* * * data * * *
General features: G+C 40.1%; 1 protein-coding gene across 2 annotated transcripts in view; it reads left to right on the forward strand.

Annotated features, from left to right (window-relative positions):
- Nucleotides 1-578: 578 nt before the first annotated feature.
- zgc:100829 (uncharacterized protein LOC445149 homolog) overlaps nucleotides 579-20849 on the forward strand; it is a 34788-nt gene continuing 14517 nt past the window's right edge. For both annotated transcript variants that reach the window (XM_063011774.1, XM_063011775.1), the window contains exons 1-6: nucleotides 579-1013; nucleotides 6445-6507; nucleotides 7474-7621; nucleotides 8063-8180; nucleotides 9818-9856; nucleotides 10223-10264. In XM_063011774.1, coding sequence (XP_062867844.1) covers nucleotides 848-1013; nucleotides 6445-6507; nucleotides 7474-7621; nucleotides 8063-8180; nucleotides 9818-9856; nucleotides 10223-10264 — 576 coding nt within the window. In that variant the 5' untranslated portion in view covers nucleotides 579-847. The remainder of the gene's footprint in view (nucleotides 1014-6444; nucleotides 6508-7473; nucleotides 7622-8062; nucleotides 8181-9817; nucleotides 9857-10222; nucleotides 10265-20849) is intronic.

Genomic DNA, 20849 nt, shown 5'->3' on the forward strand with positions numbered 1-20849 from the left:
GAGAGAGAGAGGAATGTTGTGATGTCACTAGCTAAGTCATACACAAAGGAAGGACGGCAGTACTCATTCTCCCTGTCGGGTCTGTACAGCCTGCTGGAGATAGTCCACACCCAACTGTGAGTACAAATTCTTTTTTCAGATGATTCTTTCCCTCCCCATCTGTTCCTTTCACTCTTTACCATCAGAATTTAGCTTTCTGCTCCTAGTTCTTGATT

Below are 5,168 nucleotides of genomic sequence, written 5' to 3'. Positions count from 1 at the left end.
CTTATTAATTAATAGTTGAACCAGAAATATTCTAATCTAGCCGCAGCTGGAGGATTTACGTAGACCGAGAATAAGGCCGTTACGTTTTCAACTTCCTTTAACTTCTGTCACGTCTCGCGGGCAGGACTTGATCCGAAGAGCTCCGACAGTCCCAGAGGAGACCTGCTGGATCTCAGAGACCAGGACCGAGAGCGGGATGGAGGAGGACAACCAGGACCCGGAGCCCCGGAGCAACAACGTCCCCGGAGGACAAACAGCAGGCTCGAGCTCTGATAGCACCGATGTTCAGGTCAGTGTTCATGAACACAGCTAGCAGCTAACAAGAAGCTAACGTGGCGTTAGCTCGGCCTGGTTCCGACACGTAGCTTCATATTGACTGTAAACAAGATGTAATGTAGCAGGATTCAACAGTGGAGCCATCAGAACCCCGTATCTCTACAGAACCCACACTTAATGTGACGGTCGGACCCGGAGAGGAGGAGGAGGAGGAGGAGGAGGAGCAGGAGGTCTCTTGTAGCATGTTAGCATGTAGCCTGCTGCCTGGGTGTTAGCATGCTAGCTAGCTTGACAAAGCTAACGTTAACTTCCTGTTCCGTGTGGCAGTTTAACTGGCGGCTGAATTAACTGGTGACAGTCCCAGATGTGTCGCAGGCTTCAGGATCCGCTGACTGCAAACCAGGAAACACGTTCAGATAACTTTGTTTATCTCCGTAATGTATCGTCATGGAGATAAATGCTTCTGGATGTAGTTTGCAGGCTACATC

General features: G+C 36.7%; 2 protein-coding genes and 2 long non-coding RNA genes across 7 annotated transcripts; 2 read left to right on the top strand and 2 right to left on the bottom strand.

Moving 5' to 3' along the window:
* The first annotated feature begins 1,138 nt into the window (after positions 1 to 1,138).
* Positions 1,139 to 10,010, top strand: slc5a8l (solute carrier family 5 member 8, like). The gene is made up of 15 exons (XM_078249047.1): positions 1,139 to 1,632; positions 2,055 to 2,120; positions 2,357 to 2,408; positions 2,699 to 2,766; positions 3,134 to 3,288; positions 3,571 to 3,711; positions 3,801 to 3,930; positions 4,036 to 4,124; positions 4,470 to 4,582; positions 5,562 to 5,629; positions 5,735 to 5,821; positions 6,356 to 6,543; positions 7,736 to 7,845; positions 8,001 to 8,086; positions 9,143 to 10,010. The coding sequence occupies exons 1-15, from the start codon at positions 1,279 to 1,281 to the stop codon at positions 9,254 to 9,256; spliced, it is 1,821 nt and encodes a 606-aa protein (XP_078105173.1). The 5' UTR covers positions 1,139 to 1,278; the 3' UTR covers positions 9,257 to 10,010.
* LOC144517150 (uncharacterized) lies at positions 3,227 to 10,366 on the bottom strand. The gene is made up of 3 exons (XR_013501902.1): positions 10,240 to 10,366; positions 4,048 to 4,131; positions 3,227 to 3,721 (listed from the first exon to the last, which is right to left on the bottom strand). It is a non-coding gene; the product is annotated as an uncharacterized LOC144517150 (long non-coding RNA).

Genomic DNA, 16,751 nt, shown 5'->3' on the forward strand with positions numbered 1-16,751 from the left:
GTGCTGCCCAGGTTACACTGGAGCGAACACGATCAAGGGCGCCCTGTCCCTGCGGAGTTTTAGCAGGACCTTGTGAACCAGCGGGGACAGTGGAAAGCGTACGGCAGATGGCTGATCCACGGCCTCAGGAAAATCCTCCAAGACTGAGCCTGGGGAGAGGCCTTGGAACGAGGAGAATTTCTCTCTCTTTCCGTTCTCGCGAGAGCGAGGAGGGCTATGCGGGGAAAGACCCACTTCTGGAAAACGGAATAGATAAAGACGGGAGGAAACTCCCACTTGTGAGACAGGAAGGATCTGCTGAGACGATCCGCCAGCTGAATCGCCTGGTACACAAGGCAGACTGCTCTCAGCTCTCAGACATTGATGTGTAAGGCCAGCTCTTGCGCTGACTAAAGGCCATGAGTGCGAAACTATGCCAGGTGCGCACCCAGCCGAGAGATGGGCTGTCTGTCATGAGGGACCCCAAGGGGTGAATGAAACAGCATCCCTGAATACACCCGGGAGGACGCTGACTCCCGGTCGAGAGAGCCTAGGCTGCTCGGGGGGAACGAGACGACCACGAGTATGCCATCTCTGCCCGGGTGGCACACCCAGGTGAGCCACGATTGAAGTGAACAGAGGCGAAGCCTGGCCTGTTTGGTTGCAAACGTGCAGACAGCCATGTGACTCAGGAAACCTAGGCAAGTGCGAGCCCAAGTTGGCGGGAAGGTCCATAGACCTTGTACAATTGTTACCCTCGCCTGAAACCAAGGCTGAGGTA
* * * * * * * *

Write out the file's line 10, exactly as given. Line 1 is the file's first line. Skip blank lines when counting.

Moving 5' to 3' along the window: